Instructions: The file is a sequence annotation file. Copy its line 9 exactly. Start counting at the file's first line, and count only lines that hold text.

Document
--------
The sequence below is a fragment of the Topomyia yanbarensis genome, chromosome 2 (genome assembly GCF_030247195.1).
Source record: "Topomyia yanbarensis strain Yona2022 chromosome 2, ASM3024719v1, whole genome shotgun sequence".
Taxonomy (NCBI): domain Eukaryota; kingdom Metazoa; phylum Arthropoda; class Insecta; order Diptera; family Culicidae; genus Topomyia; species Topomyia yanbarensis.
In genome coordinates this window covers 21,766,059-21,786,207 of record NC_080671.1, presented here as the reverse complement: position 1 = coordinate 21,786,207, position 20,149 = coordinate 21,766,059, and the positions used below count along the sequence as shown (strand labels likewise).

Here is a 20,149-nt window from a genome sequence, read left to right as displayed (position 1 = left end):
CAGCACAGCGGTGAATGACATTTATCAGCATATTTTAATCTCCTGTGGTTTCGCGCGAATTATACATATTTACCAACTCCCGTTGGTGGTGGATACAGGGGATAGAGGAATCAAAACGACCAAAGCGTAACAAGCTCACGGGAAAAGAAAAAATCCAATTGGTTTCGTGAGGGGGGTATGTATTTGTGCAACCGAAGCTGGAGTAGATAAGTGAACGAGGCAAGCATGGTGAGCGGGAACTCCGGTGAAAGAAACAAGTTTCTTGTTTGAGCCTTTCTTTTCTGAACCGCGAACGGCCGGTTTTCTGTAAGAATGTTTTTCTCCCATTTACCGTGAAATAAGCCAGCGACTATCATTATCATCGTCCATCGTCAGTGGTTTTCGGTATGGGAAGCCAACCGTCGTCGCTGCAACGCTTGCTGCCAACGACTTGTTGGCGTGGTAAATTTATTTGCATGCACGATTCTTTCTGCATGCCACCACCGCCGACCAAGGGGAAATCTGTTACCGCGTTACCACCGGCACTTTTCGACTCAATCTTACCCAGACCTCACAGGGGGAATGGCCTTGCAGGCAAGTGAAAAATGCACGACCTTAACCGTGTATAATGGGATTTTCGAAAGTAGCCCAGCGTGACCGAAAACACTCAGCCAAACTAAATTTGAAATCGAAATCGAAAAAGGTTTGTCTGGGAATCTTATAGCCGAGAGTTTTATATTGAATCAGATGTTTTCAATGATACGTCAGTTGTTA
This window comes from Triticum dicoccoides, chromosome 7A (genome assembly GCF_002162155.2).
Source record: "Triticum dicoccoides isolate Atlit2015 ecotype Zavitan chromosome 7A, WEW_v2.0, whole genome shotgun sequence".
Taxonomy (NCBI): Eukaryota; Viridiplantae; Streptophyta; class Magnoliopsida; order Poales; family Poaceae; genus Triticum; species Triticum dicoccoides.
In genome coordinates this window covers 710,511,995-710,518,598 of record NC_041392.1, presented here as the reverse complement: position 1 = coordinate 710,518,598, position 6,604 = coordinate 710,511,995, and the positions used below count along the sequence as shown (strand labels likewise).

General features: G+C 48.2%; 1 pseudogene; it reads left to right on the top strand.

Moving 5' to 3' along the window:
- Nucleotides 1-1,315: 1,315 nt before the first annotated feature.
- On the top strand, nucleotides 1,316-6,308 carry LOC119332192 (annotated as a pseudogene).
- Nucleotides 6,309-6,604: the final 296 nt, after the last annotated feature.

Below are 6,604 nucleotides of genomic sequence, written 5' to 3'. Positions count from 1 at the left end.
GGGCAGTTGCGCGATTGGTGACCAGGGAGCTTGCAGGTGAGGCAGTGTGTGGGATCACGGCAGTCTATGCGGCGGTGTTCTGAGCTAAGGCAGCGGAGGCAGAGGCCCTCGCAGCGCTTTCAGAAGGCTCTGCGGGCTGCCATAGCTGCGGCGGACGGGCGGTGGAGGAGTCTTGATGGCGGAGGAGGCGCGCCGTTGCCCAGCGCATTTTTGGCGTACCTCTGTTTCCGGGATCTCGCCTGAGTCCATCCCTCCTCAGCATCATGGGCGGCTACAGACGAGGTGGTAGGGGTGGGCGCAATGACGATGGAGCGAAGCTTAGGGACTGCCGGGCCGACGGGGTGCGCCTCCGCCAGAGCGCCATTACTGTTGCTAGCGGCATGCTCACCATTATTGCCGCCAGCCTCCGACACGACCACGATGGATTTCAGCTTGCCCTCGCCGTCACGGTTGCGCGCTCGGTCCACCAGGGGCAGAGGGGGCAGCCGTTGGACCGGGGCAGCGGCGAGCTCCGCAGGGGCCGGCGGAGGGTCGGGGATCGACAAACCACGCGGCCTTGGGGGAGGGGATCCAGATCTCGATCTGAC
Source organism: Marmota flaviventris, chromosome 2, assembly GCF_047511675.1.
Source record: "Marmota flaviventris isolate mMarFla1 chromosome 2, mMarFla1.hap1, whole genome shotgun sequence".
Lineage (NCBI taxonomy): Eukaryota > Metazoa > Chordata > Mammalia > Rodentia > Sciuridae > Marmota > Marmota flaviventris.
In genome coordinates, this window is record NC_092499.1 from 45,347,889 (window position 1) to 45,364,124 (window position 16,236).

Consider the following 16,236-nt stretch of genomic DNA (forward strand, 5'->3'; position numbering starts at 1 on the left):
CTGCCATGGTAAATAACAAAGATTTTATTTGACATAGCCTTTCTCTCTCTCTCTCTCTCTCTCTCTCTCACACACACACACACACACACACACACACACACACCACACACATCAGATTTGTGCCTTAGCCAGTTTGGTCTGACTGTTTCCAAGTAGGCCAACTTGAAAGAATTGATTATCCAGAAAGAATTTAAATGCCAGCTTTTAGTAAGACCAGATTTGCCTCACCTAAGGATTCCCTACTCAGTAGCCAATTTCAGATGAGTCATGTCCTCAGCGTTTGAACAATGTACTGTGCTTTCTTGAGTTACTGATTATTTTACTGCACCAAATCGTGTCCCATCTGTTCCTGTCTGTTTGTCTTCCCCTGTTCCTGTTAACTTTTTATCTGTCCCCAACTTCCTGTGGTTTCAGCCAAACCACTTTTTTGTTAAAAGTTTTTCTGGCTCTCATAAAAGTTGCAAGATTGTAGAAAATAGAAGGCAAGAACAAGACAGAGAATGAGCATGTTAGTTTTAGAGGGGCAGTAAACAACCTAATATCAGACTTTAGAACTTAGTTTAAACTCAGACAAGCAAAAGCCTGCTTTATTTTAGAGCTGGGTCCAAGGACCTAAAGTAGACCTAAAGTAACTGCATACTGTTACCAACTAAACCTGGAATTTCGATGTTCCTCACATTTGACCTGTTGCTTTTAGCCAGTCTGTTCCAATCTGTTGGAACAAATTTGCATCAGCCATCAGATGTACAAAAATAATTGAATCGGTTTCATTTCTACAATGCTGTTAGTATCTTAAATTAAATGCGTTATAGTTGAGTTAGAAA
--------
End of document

Taxonomy (NCBI): Eukaryota; Viridiplantae; Streptophyta; class Magnoliopsida; order Poales; family Poaceae; genus Triticum; species Triticum dicoccoides.